Dragon Ball Xenoverse
Dragon Ball Z has a good track record in the world of video games, especially when compared to other animated franchises. Some of the games have been undeniable duds, and none of them do much in terms of bringing in the uninitiated, but the good ones are appealing and do a good job of pleasing fans of the show. The latest entry continues that track record by being a solid fighter that is too shallow to recommend across the board.
Players are summoned by the wish-granting dragon Shenron to be part of the Time Patrol, which fixes errors that are mysteriously occurring in the Dragon Ball Z timeline. The premise is flimsy, but being the one who makes sure Raditz gets hit by Piccolo’s Special Beam Cannon, or helps to defeat the Ginyu force is fun. I enjoyed it much more than the standard Dragon Ball Z video game story, which usually just presents the battles you recognize to you without much editorializing.
The premise behind Xenoverse affords players the opportunity to design and play as their own character while revisiting many of Dragon Ball Z’s most memorable moments. Akira Toriyama’s art style is instantly recognizable, and developer Dimps did a fantastic job of retaining that style even when you have the ability to customize your character. I really felt like my blue-skinned Saiyan woman was my own creation, but she still looked like she came from Toriyama’s mind.
Furthering those customization options is the ability to change your equipment and clothing. I love the idea of wearing clothes and accessories I recognize from the show, but you can’t preview what you’re buying from the store. This may seem like a minor complaint, but I wanted to know what I was buying before I did, as the aesthetic of the garment is just as important to me as the stats associated with it. As a result, I would often just buy a bunch of equipment, see what it looked like, and then sell back what I didn’t want at an unnecessary loss.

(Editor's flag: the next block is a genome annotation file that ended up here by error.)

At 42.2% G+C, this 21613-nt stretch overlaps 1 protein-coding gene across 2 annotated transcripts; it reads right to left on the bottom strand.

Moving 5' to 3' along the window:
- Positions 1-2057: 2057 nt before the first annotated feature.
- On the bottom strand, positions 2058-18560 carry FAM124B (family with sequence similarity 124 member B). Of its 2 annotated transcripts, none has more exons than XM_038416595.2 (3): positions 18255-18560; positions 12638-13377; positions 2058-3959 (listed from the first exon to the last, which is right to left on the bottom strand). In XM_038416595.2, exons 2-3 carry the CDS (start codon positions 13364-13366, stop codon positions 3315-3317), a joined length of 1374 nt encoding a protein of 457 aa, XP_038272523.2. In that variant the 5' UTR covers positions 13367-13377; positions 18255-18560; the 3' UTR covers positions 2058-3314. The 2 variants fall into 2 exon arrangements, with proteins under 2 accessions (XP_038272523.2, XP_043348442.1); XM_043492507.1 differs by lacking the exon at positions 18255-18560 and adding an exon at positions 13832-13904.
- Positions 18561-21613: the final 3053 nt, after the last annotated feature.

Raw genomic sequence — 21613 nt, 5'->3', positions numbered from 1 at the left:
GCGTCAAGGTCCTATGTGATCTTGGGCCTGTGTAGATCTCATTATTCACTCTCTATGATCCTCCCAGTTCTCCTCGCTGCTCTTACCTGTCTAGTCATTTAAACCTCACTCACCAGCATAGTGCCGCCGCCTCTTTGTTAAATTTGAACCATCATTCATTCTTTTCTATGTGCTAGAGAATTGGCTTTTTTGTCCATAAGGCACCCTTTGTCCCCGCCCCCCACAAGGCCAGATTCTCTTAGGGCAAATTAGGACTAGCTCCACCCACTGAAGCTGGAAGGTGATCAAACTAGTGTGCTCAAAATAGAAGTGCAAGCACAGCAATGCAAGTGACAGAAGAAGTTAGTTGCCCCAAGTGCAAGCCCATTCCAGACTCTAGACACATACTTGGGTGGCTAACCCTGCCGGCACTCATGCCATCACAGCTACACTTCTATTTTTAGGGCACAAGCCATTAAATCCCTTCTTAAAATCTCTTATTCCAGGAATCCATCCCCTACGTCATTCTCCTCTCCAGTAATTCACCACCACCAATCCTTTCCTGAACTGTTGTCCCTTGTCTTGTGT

Xenoverse’s combat and action is flashy, and will be familiar to those who played Battle of Z, but it is still shallow. Special attack options are plentiful, letting you choose if you want to be more of a support, long-range, or short-range character. Regardless of who I played as or what special attacks I used, I never did much more than hammer away at the attack button, fire off a special move, then rinse and repeat. It looks awesome, but is too repetitive to stay interesting.
The online options have expanded from Battle of Z, with versus modes as well as cooperative ones. I particularly enjoyed seeing everyone’s custom characters, but much like playing online in Battle of Z, it’s incredibly chaotic no matter what mode you’re playing. This is great in terms of representing a Dragon Ball Z battle, but not so great for trying to play tactically or getting a good grasp on what’s happening.
Xenoverse stands as one of my favorite Dragon Ball Z video games. I like taking my own custom character into familiar battles from the show, and I enjoy acquiring new equipment as I progress. My character may have looked nothing like me, but I really felt like I was actively participating in the flashy action alongside the familiar cast.
Xenoverse is a solid fighter, but is too shallow to recommend to non-Dragon Ball Z fans.